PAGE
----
Community Centre Associations call on Park Board Commissioners to direct staff to work with CCAs and their lawyer to complete a Joint Operating Agreement that works

CityHallWatch has received this media release from the Community Centre Associations, ahead of tonight’s Park Board meeting where Commissioners are expected to vote on the Joint Operating Agreement. (See agenda here, plus links for live web video. The Park Board meetings are open to the public.)

For Immediate Release

March 6, 2017

Community Centre Associations call on Park Board Commissioners to direct staff to work with CCAs and their lawyer to complete a Joint Operating Agreement that works

Vancouver, B.C. – A group of 14 Community Centre Associations (CCAs) have a clear, strong message for Park Board Commissioners ahead of tonight’s meeting: Direct staff to work with their one collective lawyer on a few final, critical issues. If this is done, the 14 CCAs suggest, they could have a signed JOA in a month.

Park Board released several documents, including proposed amendments made without the participation or knowledge of the CCAs on Friday evening (March 3, 2017). Said Kate Perkins, President of Trout Lake CCA: “The information made public late on Friday night missed or sidestepped critical concerns and now presents a legal opinion contradicting the Associations’ concern over independence/ability and in conflict with the Societies Act and/or CRA regulations. We have asked to work these out amicably with both legal counsel in attendance.”

Perkins explained that the CCAs’ greatest concern is that Commissioners accept what is being presented tonight. Leaving the items identified as problematic by CCAs as unresolved. She said: “CCAs would have a difficult decision on whether to sign an agreement that still poses legal ramifications. If that decision is no, then according to Park Board, we would be signaling we no longer wish to be partners. This is disheartening and distressing when we have continued to indicate just the opposite.” She continued: “We have cooperated in good faith and compromised on matters critical for Park Board, including no charge for membership, system-wide programming and a percentage of our gross revenue. We want to rebuild the relationship with the Park Board. Directing staff to work with us and our lawyer to get this done is the right step in that direction.”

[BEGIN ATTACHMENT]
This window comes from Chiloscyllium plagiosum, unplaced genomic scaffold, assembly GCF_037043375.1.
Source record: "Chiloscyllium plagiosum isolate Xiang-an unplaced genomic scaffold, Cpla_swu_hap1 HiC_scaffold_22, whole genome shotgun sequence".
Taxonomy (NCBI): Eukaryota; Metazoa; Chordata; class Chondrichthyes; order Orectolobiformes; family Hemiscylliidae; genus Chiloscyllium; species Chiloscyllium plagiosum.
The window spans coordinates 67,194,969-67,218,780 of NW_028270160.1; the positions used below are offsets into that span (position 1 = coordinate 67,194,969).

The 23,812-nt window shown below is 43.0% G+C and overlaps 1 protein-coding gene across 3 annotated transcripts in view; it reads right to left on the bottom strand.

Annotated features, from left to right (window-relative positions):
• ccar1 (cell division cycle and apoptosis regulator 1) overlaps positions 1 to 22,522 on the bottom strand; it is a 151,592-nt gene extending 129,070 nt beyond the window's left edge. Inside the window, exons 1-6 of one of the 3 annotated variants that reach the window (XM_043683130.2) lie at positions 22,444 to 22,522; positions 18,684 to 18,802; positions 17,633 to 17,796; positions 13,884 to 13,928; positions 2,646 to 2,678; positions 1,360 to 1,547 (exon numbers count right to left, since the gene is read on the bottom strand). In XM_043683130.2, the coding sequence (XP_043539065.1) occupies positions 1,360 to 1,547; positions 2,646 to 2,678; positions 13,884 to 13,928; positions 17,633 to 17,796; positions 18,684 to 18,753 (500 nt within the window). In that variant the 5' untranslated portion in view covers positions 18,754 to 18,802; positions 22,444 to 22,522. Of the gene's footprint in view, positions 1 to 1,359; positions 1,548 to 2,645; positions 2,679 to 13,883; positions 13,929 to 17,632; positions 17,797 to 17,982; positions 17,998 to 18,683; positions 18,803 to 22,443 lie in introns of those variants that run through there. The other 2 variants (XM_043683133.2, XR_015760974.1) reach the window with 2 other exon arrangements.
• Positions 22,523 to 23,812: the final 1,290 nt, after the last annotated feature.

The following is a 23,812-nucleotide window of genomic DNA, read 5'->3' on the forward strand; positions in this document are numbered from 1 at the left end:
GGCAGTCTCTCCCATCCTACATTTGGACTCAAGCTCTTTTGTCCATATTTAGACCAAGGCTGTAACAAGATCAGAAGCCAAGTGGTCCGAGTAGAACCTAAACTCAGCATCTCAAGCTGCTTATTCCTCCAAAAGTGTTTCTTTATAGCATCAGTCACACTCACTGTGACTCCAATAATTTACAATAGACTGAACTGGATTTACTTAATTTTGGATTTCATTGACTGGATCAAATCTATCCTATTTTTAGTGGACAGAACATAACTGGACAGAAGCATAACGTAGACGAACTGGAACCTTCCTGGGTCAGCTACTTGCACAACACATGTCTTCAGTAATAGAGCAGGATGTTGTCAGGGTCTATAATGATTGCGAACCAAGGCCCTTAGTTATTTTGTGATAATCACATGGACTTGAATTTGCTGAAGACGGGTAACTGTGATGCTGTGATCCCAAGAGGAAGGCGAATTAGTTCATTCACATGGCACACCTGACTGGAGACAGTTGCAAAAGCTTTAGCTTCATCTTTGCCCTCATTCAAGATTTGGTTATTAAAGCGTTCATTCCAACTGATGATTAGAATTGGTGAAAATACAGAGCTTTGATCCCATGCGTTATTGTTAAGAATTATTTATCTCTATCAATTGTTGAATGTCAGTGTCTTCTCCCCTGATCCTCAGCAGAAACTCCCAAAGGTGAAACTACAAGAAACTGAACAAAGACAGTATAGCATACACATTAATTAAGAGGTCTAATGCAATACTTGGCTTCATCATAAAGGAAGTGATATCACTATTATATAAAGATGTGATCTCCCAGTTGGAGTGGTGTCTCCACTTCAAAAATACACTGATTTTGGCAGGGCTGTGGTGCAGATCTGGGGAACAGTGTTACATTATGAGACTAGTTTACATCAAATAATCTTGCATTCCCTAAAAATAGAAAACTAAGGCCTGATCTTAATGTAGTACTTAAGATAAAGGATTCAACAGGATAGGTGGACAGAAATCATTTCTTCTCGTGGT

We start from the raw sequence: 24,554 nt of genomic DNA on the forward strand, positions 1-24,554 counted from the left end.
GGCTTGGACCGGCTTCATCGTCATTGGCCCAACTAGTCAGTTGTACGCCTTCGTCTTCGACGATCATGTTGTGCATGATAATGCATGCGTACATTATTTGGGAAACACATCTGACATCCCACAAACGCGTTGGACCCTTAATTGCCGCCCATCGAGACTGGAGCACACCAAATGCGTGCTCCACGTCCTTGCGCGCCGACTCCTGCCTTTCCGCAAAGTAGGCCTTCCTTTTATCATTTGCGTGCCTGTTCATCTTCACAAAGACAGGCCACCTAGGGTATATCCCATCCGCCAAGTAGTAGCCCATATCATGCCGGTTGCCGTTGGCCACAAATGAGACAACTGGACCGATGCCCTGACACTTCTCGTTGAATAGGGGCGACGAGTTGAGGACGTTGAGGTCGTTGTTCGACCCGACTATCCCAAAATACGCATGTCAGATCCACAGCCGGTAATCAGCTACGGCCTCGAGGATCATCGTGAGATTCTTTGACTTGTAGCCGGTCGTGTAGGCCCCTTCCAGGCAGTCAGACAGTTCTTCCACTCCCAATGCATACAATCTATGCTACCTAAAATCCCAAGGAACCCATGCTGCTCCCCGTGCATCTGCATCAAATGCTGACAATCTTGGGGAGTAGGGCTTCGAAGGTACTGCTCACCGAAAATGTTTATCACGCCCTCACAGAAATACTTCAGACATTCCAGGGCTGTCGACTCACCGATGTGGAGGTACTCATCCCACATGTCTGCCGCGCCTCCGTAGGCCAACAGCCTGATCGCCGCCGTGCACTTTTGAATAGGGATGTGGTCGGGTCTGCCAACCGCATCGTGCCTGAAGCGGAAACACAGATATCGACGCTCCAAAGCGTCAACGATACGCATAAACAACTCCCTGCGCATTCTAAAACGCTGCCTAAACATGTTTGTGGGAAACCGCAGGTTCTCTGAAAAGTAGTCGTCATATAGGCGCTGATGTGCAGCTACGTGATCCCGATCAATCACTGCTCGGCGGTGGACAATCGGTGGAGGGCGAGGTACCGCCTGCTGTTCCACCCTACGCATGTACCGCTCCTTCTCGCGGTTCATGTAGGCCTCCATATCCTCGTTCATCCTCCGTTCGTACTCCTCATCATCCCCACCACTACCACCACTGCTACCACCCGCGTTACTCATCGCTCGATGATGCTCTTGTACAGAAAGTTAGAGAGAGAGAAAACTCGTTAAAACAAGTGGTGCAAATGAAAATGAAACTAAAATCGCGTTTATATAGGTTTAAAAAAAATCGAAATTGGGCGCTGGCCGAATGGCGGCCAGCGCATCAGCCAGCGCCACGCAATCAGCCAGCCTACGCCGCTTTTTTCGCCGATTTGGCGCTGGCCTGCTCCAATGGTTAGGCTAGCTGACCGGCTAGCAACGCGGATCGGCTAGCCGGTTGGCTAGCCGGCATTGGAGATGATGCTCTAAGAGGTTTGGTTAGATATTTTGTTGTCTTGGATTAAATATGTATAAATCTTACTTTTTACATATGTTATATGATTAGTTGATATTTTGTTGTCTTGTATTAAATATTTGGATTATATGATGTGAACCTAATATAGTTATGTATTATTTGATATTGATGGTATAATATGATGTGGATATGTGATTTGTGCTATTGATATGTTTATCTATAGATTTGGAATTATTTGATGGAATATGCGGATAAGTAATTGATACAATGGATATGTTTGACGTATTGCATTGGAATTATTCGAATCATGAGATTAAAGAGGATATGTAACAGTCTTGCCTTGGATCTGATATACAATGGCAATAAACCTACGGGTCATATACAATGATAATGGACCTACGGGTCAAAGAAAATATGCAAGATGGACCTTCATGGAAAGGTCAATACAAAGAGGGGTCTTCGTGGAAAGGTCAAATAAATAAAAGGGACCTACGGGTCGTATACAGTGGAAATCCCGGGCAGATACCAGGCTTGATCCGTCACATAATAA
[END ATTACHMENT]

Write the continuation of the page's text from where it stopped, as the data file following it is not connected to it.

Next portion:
In February 2017 more than 75 community members (including CCA presidents) clearly stated at public meetings that unless Park Board staff was directed to work with the CCAs and their lawyer to address the critical remaining few issues, the agreement would not be signed by the 14 CCAs. When Commissioners are asked to vote on this agreement tonight, the CCAs want them to remember what their partners have repeatedly requested.

Vancouver Community Centre Associations have an admirable 60 to 70-year track record of responsible financial management, community engagement, volunteer commitment, investment in local facilities, and recreation leadership. For more information about this issue, please visit:


For more information or an interview with a spokesperson for the group of CCAs, please contact Ruth Atherley of AHA Creative Strategies by e-mail at:

One thought on “Community Centre Associations call on Park Board Commissioners to direct staff to work with CCAs and their lawyer to complete a Joint Operating Agreement that works

  1. Once again the Citizens of Vancouver are being presented with an opportunity to decide for themselves on who the so-called independent Vancouver Park Board truly work for, the Citizens of Vancouver or Vancouver City Hall and whether or not the Park Board Commissioners represent the Citizens of Vancouver or cede to the orders of their municipal parties and political ambitions.

    The push for a new JOA comes directly from Vision Vancouver and from the outside it looks like the COV/VPB are trying to neuter them.
    While the CCA’s rightly view themselves as long standing community partners Bob Mackin’s column in the Breaker revealed that the VPB and senior managers do not share in that version of history or trust in a equally shared future direction.

    Should the COV/VPB and PB Commissioners not allow the CCA’s to have their legal representation participate in the clarification and fine-tuning of the agreement suitable to all then without question their motives are suspicious.
    It would be even better if the proposed JOA was subject to an independent legal review paid for by the COV/VPB.
    Lets not forget that the VPB/COV always find monies available for their pet projects like spending over 100 thousand dollars to relocate illegally planted shrubs and bushes from the Arbutus Corridor into public parks with the Citizens of Vancouver now having to cover the ongoing maintenance costs.

    Canada-wide Community Centre Associations play a vital role in delivering neighbourhood needs tailored to suit their diversity and all of them do it dealing direct with their own city councils and without the interference of a separate park board bureaucracy and pass on the savings thru increased recreation opportunities, facilities and services.
    If you never have check it out, not just other Lower Mainland municipalities but across Canada, each one delivers more for less.
    Having a separate Park Board and Park Board Commissioners allows the COV to avoid direct accountability and costs the Citizens of Vancouver hundreds of millions to maintain the myth of their independent status.

    I wonder if BCLC is giving odds on the JOA vote?

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